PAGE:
Ethiopia dam’s second turbine starts producing power


Ethiopia says a second turbine of a controversial dam over the Blue Nile has started generating electricity.

The $4bn (£3.2bn) mega dam has been a huge source of controversy between the East African country and the two downstream countries Egypt and Sudan that depend heavily on the Nile for their essential water supplies.

It is expected to generate more than 5,000 megawatts of electricity upon completion.

Despite repeated talks, there still hasn’t been a binding agreement among the three countries. It is not clear if they are going to return to the negotiating table soon and whether the latest development will have an impact on that.

Cairo and Khartoum want a deal on the management of water and mitigation of possible drought and were angered that the dam started filling before an agreement was reached.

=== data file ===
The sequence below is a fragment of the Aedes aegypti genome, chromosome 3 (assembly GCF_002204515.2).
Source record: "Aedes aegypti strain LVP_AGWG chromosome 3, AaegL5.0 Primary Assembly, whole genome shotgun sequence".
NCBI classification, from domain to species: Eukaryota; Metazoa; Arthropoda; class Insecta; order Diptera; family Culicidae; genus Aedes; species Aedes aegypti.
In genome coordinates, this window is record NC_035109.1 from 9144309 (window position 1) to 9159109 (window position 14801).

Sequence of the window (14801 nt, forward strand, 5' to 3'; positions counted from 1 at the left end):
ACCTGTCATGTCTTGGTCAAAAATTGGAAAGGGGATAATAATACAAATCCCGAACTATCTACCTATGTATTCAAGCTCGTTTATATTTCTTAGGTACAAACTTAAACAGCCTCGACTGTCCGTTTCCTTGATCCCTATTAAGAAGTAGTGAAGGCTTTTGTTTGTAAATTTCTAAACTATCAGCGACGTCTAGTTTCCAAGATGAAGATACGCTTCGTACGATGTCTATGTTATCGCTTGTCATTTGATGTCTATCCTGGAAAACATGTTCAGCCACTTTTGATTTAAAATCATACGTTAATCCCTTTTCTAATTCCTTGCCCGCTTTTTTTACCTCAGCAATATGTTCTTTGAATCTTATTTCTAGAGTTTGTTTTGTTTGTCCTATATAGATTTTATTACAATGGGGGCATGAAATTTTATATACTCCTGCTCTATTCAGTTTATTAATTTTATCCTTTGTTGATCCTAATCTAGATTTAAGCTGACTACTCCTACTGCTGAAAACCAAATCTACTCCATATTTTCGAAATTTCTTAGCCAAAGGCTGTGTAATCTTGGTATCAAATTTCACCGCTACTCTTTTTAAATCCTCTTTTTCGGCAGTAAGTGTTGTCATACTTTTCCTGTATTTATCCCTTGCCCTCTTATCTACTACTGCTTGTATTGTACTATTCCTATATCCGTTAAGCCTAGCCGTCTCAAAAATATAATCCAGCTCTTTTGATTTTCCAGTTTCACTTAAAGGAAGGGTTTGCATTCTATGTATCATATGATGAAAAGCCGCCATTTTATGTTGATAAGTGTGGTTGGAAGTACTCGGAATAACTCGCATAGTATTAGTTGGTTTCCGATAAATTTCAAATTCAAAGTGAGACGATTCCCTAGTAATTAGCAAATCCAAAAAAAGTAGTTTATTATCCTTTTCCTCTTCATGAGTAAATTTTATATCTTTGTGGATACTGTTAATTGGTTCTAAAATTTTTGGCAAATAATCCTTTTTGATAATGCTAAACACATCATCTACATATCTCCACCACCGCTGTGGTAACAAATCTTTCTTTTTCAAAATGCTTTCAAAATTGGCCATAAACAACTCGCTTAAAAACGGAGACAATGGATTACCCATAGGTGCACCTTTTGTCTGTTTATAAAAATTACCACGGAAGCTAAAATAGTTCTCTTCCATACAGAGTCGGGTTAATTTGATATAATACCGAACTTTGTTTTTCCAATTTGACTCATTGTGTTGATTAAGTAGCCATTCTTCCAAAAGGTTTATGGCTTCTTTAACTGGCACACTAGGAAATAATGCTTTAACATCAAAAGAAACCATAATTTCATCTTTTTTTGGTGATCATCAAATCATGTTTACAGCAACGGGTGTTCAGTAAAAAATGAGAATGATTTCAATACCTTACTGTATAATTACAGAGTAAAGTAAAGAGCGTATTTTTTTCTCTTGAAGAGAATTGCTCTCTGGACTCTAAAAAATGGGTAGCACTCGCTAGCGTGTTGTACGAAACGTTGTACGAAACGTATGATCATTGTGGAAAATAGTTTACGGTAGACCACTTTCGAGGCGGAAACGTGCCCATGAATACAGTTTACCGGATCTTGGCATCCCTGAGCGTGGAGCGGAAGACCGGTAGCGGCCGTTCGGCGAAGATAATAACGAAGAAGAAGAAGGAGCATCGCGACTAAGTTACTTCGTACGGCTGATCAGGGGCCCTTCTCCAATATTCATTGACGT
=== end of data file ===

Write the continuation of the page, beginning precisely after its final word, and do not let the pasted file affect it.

Ethiopia first began generating electricity in February this year.

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Speaking on Thursday at a ceremony at the site of the dam in the country’s north-west, Prime Minister Abiy Ahmed said there hasn’t been any impact on the water supplies of the downstream countries.

Ethiopia sees the dam as instrumental in its efforts to electrify tens of millions of households particularly in rural areas across the country. It also plans to export electricity to its neighbours.

The construction of the dam took more than a decade.

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